No matter who gets elected this week, the next U.S. president should consider an urgent reform to its immigration policy.
Kenya, located in East Africa, has seen an increase in violence in recent years, due to politically-motivated and ethnic killings by armed gangs in several parts of the country, including a bloodshed period in December 2007 that killed 1,500 people.
Ms. Onyango is also the aunt of Sen. Barack Obama. She is half-sister of Sen. Obama’s late father. “Auntie Zeituni,” as Obama has referred to her in one of his books, was ordered to leave the U.S. four years ago and she is living in the U.S. illegally, according to news reports.
But Ms. Onyango’s status can be resolved if she gets the right advice and legal support. U.S. government officials disclosed her case to a British newspaper, so it could be used as a political tool to attack Obama’s candidacy. They were wise not to implicate American news media.
These actions contradict U.S. laws and also promote anti-immigrant hate, already increased by biased media campaigns that are promoted by racist and xenophobic groups.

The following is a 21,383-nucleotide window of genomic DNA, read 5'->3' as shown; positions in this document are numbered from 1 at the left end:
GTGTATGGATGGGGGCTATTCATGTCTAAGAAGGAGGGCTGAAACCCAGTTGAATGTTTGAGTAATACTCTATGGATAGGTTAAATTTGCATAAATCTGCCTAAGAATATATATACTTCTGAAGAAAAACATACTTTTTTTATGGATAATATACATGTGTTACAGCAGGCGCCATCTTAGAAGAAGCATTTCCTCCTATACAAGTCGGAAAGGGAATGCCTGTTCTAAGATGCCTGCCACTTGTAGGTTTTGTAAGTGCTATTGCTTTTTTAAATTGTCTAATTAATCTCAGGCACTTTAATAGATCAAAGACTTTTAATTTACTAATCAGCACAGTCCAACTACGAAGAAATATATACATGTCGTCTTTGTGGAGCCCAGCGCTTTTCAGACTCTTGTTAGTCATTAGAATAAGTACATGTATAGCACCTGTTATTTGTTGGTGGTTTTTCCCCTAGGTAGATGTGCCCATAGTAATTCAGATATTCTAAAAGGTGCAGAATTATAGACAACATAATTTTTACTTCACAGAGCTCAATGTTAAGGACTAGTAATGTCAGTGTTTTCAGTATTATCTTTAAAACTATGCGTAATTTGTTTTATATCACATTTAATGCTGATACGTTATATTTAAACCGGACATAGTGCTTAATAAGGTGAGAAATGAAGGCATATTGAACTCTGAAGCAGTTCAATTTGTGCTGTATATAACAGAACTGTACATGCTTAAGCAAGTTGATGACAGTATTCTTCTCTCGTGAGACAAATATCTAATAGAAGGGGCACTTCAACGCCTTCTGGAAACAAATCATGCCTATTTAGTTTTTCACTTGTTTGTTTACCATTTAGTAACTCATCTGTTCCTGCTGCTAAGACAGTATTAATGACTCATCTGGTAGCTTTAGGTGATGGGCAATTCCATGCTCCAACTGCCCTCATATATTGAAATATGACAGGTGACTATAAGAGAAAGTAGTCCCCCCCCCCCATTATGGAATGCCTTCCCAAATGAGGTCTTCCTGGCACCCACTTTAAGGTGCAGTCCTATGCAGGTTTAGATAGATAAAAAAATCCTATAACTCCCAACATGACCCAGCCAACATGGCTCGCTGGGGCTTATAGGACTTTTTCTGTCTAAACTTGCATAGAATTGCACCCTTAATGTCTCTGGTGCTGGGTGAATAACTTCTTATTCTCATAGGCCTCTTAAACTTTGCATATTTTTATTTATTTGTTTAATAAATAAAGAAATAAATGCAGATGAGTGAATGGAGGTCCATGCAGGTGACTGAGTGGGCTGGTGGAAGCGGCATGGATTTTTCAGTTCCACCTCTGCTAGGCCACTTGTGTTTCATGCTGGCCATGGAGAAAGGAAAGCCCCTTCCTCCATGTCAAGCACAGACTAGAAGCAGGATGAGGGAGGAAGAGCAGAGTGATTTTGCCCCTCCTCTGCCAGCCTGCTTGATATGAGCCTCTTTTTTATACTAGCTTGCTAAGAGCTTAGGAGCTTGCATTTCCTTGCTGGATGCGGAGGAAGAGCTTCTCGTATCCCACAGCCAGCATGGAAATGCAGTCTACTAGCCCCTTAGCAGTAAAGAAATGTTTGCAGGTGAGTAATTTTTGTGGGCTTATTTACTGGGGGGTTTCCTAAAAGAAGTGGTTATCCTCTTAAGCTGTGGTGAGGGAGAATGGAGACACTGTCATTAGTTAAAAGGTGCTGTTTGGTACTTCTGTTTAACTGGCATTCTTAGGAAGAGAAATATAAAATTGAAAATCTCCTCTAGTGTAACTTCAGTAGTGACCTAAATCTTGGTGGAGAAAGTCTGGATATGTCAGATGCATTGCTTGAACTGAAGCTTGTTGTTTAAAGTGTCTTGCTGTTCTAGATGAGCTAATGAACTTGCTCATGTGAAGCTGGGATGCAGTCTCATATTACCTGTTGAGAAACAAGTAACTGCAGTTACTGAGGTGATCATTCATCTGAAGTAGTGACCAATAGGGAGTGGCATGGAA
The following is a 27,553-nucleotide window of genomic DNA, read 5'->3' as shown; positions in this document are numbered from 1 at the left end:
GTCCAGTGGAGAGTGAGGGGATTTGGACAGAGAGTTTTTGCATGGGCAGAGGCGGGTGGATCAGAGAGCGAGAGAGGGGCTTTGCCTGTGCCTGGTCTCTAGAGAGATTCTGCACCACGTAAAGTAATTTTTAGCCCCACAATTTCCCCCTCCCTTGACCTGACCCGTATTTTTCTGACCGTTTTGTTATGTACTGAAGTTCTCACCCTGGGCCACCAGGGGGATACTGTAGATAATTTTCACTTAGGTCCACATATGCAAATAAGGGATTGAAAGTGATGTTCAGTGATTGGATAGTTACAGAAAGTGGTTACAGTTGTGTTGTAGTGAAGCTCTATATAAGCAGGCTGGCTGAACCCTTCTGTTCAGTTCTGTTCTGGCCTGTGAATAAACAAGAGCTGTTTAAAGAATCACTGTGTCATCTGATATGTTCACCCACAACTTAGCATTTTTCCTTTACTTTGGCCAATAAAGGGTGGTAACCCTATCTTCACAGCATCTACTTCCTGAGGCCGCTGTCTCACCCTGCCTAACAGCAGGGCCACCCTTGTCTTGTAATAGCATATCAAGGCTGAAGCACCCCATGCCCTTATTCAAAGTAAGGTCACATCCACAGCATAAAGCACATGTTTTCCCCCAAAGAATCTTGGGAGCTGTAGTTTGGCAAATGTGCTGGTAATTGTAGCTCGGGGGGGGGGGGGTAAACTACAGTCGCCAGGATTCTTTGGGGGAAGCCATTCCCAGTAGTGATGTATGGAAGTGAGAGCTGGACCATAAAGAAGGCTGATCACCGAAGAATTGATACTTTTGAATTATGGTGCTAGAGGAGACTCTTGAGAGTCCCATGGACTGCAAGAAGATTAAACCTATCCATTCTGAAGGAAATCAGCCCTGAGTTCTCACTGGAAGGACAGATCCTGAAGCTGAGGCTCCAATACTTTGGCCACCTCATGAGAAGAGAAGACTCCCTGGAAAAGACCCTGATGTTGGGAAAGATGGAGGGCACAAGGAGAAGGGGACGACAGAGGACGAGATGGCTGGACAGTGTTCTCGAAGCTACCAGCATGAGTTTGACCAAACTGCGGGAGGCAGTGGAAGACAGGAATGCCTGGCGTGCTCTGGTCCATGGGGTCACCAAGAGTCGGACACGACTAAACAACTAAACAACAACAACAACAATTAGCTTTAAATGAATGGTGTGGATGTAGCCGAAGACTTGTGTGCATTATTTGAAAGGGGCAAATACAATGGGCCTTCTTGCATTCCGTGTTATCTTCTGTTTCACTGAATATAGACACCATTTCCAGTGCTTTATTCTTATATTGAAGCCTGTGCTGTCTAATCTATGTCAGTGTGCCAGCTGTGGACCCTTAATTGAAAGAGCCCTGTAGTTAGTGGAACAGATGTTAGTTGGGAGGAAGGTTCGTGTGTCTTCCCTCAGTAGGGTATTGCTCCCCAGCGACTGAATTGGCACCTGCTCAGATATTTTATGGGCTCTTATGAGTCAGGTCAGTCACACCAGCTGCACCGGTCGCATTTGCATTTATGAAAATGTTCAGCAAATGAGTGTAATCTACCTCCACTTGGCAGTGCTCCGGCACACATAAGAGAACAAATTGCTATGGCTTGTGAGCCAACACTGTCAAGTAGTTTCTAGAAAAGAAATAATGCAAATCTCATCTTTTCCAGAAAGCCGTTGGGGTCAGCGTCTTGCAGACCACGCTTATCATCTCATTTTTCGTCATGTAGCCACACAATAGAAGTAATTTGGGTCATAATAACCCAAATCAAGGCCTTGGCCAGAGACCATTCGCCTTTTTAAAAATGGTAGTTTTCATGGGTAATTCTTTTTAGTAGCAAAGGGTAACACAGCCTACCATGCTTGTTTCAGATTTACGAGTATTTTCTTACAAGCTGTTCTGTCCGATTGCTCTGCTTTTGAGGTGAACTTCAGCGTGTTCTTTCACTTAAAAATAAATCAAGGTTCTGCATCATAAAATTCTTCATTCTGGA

The US should give “Auntie Zeituni” a chance to stay legally in America. She should be given an opportunity to prove her case and obtain immigration documents. Not because she is the aunt of Barack Obama, but because she is a human being in need of solidarity and compassion.
Let Ms. Zeituni Onyango get fair and respectful treatment and, in her name, let’s push for fair and realistic immigration reform in the United States, so that thousands of other human beings – immigrants who have been detained and incarcerated or rejected – can find a way to resolve their cases and rapidly become productive members of their communities.
In the worst case scenario, they deserve a safe and respectful return to their homeland under safe and humanitarian conditions.
“Give me your tired, your poor,
Your huddled masses yearning to breathe free,
The wretched refuse of your teeming shore.
Send these, the homeless, tempest-tost to me,
I lift my lamp beside the golden door!”
– Statue of Liberty, New York City
Carlos can be reached through his blog, Carlos in DC, where this story first appeared. “An immigrant from Peru, I write about my whereabouts and experiences living in the diverse but segregated, intense but boring, violent but peaceful, arty but bureaucratic capitol city of the world’s most powerful nation,” he writes.